Polar Podcasts

01: Niels Henriksen – The beginnings of a more than half-century career mapping Greenland

August 04, 2020 Julie Hollis Season 1 Episode 1
Polar Podcasts
01: Niels Henriksen – The beginnings of a more than half-century career mapping Greenland
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Polar Podcasts
01: Niels Henriksen – The beginnings of a more than half-century career mapping Greenland
Aug 04, 2020 Season 1 Episode 1
Julie Hollis

In this episode we hear from Niels Henriksen, known to many as Oscar, Emeritus senior scientist with the Geological Survey of Denmark and Greenland, starting as a student with the Geological Survey of Greenland, only six years after the survey was established in 1946.

Show Notes Transcript

In this episode we hear from Niels Henriksen, known to many as Oscar, Emeritus senior scientist with the Geological Survey of Denmark and Greenland, starting as a student with the Geological Survey of Greenland, only six years after the survey was established in 1946.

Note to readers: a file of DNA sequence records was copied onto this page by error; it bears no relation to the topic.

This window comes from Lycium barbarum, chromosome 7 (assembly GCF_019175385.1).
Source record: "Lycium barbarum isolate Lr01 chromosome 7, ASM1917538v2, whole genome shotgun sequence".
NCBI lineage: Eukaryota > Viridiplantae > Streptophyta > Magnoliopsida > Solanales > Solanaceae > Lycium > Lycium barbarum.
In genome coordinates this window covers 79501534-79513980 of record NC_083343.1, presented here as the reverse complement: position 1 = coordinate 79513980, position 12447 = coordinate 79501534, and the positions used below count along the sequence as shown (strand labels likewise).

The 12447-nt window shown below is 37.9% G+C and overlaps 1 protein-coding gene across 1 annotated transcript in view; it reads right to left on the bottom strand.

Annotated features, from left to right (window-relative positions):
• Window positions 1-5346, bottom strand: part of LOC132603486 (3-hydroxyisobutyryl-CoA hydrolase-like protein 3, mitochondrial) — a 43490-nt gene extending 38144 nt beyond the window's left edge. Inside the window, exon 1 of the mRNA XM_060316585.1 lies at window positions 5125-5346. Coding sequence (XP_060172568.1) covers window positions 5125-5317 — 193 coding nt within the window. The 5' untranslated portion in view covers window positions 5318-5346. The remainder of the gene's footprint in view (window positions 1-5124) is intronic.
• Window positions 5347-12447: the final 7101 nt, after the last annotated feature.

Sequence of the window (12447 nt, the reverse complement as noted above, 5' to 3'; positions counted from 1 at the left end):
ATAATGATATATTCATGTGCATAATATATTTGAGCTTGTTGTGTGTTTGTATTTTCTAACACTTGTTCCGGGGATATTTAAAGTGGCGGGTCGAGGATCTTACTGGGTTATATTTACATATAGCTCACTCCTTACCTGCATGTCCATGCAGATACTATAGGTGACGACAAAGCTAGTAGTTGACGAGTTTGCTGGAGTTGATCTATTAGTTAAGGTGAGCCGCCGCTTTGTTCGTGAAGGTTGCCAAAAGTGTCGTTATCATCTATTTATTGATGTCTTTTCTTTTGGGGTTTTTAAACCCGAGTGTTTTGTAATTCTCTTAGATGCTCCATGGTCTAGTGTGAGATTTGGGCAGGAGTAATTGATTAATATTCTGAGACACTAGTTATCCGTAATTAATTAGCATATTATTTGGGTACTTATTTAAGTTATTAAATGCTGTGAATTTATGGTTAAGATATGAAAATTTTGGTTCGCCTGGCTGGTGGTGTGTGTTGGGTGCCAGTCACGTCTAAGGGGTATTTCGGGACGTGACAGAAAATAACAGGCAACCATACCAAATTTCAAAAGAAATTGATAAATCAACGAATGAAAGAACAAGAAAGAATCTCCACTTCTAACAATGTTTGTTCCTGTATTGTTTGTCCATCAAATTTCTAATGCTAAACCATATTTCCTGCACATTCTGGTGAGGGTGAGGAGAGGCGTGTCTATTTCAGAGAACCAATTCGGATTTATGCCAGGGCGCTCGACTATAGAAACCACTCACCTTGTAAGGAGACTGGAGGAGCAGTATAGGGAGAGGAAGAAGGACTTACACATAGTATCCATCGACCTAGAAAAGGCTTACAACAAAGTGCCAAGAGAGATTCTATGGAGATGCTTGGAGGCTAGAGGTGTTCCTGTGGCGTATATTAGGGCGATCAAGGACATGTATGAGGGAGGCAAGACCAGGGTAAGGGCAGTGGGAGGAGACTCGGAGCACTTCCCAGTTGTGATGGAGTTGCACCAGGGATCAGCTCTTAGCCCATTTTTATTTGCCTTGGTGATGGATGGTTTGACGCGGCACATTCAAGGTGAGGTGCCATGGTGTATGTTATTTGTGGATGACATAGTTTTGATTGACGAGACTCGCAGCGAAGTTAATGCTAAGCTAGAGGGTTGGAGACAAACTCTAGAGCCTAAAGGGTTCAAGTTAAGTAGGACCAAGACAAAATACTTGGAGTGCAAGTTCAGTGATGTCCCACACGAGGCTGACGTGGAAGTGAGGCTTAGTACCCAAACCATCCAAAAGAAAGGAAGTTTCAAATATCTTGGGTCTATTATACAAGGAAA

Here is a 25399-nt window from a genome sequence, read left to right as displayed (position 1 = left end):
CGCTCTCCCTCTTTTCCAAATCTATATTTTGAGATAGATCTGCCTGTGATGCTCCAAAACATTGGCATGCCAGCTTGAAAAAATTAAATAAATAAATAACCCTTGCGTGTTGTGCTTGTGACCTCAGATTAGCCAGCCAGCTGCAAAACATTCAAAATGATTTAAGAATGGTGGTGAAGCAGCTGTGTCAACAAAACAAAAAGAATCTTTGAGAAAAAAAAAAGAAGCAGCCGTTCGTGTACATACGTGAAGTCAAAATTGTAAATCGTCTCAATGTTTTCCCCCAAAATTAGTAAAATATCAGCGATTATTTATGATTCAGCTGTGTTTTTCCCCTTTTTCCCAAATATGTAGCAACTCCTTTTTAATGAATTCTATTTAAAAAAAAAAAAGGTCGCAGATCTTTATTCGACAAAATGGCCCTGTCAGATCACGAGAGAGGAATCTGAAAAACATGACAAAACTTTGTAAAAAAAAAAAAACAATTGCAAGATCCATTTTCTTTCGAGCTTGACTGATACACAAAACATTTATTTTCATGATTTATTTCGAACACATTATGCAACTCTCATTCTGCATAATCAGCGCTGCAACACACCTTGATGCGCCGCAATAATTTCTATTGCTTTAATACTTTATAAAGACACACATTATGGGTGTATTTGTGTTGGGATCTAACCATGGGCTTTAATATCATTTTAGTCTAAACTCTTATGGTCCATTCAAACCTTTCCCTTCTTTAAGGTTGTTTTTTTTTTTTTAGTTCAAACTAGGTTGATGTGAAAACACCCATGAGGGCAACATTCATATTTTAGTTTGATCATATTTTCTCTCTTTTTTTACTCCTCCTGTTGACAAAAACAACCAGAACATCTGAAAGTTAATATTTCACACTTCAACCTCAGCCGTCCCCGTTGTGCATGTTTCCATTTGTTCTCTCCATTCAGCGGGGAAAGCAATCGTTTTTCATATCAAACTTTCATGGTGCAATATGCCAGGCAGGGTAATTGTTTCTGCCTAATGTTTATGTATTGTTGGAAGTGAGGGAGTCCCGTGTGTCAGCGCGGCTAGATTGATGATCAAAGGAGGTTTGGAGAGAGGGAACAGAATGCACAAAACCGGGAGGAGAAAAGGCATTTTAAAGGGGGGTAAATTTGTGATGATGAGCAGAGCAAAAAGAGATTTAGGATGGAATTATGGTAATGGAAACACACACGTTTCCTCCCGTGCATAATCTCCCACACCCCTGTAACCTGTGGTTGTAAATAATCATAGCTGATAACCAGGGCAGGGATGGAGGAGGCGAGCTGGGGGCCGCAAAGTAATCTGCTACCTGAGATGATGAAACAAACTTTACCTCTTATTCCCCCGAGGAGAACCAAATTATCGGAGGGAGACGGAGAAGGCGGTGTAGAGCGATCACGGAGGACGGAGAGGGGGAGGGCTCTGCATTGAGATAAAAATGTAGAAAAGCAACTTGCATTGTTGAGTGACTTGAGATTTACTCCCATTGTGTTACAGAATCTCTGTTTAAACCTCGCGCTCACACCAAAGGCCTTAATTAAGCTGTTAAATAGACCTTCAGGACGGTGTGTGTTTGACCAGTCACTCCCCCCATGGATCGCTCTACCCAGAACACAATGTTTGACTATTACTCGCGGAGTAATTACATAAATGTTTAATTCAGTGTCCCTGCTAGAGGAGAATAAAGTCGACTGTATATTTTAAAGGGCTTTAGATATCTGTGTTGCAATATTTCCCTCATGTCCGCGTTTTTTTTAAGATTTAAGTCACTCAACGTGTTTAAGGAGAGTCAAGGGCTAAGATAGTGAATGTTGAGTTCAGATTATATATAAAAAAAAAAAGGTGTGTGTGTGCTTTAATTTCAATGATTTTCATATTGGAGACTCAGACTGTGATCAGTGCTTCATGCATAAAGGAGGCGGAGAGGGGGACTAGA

Transcript

01: Niels Henriksen – The beginnings of a more than half-century career mapping Greenland

Based on interviews held on September 26–27, 2019 in Copenhagen, Denmark

Note: Polar Podcasts are designed to be heard. If you are able, please listen to the audio, which includes emotion and emphasis that is not evident in the transcript.

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Niels 0:01

My first season, I was an assistant to a Finnish geologist and I didn’t get along with him very well. After having spent a month with him, I was very, very clear in my evaluation that I’m absolutely not going to continue with Greenland geology.

Julie 0:18

Welcome to Polar Podcasts, where you’ll hear stories from geologists who’ve spent their careers, their lives, exploring and studying the remarkable and remote geology of Greenland. Why did they become fascinated with Greenland? What were the problems and the discoveries that drove them? And what was it like working in these remote places, where few people venture, even now? I’m Julie Hollis.